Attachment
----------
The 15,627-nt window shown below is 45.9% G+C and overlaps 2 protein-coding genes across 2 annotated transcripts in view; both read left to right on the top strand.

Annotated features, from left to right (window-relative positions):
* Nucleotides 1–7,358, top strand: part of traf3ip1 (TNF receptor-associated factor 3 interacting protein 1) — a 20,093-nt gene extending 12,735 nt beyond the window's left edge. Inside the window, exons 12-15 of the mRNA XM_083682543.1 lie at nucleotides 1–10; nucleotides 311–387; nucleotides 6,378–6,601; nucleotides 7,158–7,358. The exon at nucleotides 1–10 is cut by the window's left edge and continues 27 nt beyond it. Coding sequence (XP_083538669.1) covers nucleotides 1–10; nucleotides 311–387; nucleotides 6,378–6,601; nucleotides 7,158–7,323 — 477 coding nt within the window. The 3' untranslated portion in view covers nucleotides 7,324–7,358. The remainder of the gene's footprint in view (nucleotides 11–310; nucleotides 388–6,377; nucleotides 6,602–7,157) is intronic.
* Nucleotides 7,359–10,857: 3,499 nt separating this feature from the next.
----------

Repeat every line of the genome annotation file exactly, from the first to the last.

The 15,627-nt window shown below is 45.9% G+C and overlaps 2 protein-coding genes across 2 annotated transcripts in view; both read left to right on the top strand.

Annotated features, from left to right (window-relative positions):
* Nucleotides 1–7,358, top strand: part of traf3ip1 (TNF receptor-associated factor 3 interacting protein 1) — a 20,093-nt gene extending 12,735 nt beyond the window's left edge. Inside the window, exons 12-15 of the mRNA XM_083682543.1 lie at nucleotides 1–10; nucleotides 311–387; nucleotides 6,378–6,601; nucleotides 7,158–7,358. The exon at nucleotides 1–10 is cut by the window's left edge and continues 27 nt beyond it. Coding sequence (XP_083538669.1) covers nucleotides 1–10; nucleotides 311–387; nucleotides 6,378–6,601; nucleotides 7,158–7,323 — 477 coding nt within the window. The 3' untranslated portion in view covers nucleotides 7,324–7,358. The remainder of the gene's footprint in view (nucleotides 11–310; nucleotides 388–6,377; nucleotides 6,602–7,157) is intronic.
* Nucleotides 7,359–10,857: 3,499 nt separating this feature from the next.